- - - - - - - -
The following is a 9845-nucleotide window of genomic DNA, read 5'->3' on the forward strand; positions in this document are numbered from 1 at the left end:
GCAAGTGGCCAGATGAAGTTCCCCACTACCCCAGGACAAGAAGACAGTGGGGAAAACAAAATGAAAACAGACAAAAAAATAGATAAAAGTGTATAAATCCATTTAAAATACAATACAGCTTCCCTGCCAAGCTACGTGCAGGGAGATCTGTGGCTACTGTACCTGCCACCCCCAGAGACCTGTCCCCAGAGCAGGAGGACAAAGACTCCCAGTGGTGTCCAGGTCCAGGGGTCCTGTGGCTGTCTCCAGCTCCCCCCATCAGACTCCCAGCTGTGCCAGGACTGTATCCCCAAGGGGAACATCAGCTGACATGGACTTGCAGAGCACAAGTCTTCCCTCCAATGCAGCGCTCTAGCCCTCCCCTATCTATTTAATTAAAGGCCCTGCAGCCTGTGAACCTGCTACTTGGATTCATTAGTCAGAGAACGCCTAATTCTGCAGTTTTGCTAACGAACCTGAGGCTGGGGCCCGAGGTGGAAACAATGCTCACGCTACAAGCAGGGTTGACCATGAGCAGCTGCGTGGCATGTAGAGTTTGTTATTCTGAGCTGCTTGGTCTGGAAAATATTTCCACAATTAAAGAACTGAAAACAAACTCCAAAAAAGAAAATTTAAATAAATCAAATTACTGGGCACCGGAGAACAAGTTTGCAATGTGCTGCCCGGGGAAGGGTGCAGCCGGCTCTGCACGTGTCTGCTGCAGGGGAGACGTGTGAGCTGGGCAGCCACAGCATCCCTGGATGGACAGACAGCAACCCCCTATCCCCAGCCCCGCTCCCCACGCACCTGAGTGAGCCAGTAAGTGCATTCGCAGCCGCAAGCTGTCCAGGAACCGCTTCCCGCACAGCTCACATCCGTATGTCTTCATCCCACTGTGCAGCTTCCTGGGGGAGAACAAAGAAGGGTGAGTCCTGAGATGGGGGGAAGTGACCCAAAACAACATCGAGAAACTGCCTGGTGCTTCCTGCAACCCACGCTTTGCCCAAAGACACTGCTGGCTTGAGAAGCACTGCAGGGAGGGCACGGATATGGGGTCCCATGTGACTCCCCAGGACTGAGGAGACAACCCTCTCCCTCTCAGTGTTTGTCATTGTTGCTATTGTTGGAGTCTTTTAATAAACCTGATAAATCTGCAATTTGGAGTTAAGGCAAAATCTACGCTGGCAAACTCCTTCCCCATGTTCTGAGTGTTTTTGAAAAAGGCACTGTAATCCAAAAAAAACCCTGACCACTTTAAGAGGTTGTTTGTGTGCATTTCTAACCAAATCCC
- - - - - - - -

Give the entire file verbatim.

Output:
The following is a 9845-nucleotide window of genomic DNA, read 5'->3' on the forward strand; positions in this document are numbered from 1 at the left end:
GCAAGTGGCCAGATGAAGTTCCCCACTACCCCAGGACAAGAAGACAGTGGGGAAAACAAAATGAAAACAGACAAAAAAATAGATAAAAGTGTATAAATCCATTTAAAATACAATACAGCTTCCCTGCCAAGCTACGTGCAGGGAGATCTGTGGCTACTGTACCTGCCACCCCCAGAGACCTGTCCCCAGAGCAGGAGGACAAAGACTCCCAGTGGTGTCCAGGTCCAGGGGTCCTGTGGCTGTCTCCAGCTCCCCCCATCAGACTCCCAGCTGTGCCAGGACTGTATCCCCAAGGGGAACATCAGCTGACATGGACTTGCAGAGCACAAGTCTTCCCTCCAATGCAGCGCTCTAGCCCTCCCCTATCTATTTAATTAAAGGCCCTGCAGCCTGTGAACCTGCTACTTGGATTCATTAGTCAGAGAACGCCTAATTCTGCAGTTTTGCTAACGAACCTGAGGCTGGGGCCCGAGGTGGAAACAATGCTCACGCTACAAGCAGGGTTGACCATGAGCAGCTGCGTGGCATGTAGAGTTTGTTATTCTGAGCTGCTTGGTCTGGAAAATATTTCCACAATTAAAGAACTGAAAACAAACTCCAAAAAAGAAAATTTAAATAAATCAAATTACTGGGCACCGGAGAACAAGTTTGCAATGTGCTGCCCGGGGAAGGGTGCAGCCGGCTCTGCACGTGTCTGCTGCAGGGGAGACGTGTGAGCTGGGCAGCCACAGCATCCCTGGATGGACAGACAGCAACCCCCTATCCCCAGCCCCGCTCCCCACGCACCTGAGTGAGCCAGTAAGTGCATTCGCAGCCGCAAGCTGTCCAGGAACCGCTTCCCGCACAGCTCACATCCGTATGTCTTCATCCCACTGTGCAGCTTCCTGGGGGAGAACAAAGAAGGGTGAGTCCTGAGATGGGGGGAAGTGACCCAAAACAACATCGAGAAACTGCCTGGTGCTTCCTGCAACCCACGCTTTGCCCAAAGACACTGCTGGCTTGAGAAGCACTGCAGGGAGGGCACGGATATGGGGTCCCATGTGACTCCCCAGGACTGAGGAGACAACCCTCTCCCTCTCAGTGTTTGTCATTGTTGCTATTGTTGGAGTCTTTTAATAAACCTGATAAATCTGCAATTTGGAGTTAAGGCAAAATCTACGCTGGCAAACTCCTTCCCCATGTTCTGAGTGTTTTTGAAAAAGGCACTGTAATCCAAAAAAAACCCTGACCACTTTAAGAGGTTGTTTGTGTGCATTTCTAACCAAATCCC